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RJ Guitar’s ‘Broadcaster’ out to rock the music world

By: - Reporter / @neltayao
/ 05:51 AM December 17, 2017

Pepe Smith alights the RJ Guitar Center Rock Bus in style at the company’s factory in Dasmariñas, Cavite.

With his tongue out and in an air guitar pose, Pinoy rock icon Pepe Smith described in one word (plus an expletive) what it felt playing the latest electric guitar recently launched by local manufacturer RJ Guitar Center: “Yeah!”

In the business of making these instruments since the late 1980s, RJ Guitar Center (Philippines) unveiled this month the Broadcaster, confidently branded the “Philippine standard,” said Ramon Jacinto II, the company’s president.

“This will be our top-of-the-line guitar,” Jacinto said. “[Smith] was actually one of the first people to try it out.”

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“I’ve been playing with a lot of RJ [guitars] way, way back. They’re all fine. But when my hand touched that new guitar, p*tang ina,” Smith quipped.

Magical tour

Before the Broadcaster was officially launched at the RJ Bistro in Makati City, Smith, his band Drive Train, and other musicians such as Buwi Meneses of Parokya ni Edgar, Robin Nievera, Razorback’s Tirso Ripoll and Manuel Legarda, and Robby Mananquil and fiancee Maxene Magalona were first treated to a tour of where RJ guitars are born: the company’s 1,150-square-meter factory in Dasmariñas, Cavite.

(It was a bus ride that lasted almost six hours, including the trip back to RJ Bistro after the tour, but the traffic jam was no match for the musicians’ constant jamming, to the delight of the other passengers.)

The RJ Guitar Center factory is run in partnership with Japanese musical instruments manufacturer Deviser Co. Ltd., which makes Bacchus guitars, with the latter providing equipment and training for the RJ guitar factory.

For the past two years, RJ Guitar Center has been exporting mainly to Japan, “because it was a good fit, because we’re both guitar brands and we’re both in manufacturing, which doesn’t happen all the time,” said Jacinto.

“They needed another factory for their brands in Japan,” he added.

Ramon Jacinto II, RJ Guitar Center president, proudly showcases the locally made “Philippine standard” guitar, the Broadcaster.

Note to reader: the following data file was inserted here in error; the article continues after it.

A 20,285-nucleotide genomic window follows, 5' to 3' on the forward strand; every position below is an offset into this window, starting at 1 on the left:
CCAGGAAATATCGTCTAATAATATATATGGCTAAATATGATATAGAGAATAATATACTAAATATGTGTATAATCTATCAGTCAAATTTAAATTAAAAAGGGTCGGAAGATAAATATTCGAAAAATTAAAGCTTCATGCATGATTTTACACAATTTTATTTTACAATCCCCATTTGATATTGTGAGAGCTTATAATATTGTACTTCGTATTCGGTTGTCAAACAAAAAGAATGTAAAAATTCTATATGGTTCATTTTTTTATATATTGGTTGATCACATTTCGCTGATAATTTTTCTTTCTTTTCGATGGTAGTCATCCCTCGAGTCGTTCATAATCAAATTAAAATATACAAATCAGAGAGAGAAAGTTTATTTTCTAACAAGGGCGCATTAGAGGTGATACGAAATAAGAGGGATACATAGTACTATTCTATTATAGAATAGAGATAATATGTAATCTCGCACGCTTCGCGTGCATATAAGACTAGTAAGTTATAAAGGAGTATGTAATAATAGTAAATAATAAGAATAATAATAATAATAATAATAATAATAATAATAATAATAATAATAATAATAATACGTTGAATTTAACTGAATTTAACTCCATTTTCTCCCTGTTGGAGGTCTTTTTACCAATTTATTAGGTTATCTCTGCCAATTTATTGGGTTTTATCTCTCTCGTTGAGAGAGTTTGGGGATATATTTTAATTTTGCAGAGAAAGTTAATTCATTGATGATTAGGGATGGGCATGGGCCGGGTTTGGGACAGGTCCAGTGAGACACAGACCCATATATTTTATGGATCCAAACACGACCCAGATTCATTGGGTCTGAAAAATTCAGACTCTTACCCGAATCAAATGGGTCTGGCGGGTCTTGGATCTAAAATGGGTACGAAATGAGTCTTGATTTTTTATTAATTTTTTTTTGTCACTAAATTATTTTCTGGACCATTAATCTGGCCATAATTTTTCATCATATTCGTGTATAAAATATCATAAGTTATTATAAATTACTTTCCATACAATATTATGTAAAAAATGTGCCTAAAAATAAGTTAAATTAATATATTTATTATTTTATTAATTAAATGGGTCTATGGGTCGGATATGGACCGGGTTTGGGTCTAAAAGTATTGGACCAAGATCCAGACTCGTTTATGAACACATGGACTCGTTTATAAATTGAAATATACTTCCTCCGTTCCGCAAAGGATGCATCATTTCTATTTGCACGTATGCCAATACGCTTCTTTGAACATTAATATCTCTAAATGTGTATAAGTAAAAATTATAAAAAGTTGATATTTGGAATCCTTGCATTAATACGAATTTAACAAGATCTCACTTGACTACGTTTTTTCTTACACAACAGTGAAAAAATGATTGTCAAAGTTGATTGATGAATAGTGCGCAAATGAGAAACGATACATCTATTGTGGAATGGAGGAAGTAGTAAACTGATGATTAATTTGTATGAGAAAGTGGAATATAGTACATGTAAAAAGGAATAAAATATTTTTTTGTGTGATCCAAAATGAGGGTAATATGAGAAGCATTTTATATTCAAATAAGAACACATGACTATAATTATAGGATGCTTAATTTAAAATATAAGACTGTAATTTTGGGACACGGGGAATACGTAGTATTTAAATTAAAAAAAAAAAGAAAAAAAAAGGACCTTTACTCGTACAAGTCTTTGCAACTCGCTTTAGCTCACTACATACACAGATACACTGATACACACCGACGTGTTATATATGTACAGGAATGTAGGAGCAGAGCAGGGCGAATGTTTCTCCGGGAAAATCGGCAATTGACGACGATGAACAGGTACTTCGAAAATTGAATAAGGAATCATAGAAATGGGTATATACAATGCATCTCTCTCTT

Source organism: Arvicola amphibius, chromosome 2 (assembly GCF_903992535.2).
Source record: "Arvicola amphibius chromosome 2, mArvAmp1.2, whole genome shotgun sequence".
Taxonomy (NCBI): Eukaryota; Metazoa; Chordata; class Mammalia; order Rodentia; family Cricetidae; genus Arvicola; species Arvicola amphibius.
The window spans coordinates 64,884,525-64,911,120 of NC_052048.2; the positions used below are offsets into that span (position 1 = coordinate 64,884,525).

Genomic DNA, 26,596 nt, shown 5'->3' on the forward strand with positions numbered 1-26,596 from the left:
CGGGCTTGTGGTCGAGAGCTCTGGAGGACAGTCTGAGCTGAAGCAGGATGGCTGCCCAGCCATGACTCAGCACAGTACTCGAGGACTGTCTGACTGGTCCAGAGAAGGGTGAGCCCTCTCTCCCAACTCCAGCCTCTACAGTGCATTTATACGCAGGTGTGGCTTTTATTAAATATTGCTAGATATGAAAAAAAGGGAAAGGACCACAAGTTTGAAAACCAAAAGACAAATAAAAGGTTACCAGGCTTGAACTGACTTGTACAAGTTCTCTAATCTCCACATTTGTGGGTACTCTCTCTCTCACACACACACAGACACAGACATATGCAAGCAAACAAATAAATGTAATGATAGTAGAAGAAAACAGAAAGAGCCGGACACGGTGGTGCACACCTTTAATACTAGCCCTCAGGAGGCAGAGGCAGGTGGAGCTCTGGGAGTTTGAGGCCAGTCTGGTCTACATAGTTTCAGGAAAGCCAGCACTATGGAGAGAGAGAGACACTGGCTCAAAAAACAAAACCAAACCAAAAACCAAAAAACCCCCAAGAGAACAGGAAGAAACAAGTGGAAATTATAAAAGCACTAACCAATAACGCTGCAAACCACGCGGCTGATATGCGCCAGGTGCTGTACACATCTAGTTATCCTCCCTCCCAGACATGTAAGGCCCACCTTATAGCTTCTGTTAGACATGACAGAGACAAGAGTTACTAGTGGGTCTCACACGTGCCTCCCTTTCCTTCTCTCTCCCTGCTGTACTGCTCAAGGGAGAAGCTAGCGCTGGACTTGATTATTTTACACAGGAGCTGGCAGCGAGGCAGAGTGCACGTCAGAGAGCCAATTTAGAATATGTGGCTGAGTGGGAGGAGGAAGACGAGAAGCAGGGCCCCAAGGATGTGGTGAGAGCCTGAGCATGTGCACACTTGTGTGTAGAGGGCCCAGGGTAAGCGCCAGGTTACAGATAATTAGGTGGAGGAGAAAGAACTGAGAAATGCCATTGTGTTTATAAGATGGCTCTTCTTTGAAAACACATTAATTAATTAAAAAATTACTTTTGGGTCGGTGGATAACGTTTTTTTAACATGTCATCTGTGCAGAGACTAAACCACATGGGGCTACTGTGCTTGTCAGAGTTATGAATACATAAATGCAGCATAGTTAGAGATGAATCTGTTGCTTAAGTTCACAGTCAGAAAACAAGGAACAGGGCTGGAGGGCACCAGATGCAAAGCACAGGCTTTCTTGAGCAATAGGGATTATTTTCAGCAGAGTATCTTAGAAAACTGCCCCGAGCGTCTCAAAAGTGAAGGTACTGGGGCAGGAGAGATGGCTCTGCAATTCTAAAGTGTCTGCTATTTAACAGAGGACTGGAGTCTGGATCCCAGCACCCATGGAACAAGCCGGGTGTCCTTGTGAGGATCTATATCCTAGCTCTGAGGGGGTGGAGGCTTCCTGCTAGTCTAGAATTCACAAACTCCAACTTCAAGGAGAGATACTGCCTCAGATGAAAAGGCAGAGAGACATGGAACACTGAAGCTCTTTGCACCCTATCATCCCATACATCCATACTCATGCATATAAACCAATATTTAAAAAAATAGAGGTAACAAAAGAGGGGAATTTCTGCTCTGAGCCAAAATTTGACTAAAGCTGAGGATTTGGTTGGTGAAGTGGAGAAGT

RJ Guitar Center has been manufacturing for the past 30 years, but it was only recently that the company felt confident enough to start exporting, and eventually come up with a guitar labeled the Philippine standard, thanks to the partnership with Deviser.

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“We were very, very proud that the Japanese accepted something Philippine-made. And so we thought, why don’t we have something like that here? We decided to push it forward … in the same way that you have an American standard and Japanese standard, you now have the Philippine standard,” Jacinto said.

Meticulous process

The guitar-making process begins with the most important part: Wood selection. Another thing RJ Guitar Center takes pride in is how all of its guitars are made from locally sourced wood.

After the wood is cut—with utmost precision, a skill learned from RJ Guitar’s Japanese partners—to make a guitar’s body and neck, the parts are sanded and painted by the factory’s over 170 workers before the product is finally assembled.

The factory produces around 800 guitars a month, said Jacinto.

The creation of the Philippine standard and its introduction to the market, said Jacinto, will hopefully put the country on the map as one of the world’s best guitar manufacturers. RJ guitars was the first Philippine brand to showcase two years ago at the National Association of Music Merchants (NAMM) show, the world’s No. 1 trade show for music instruments, and has also been featured in the Guitarist Magazine UK and HarmonyCentral.com.

Proud moment

“Before we did all that, we knew we had a great product, but you never know till you’re there. So when [our products] were accepted—and not only accepted, because the biggest criticism we got was, that’s all you’re selling it for?—it really, really made us proud,” said Jacinto. “The same way we feel this pride, we want people in the Philippines to change their thinking [about locally made guitars] and be proud also.”

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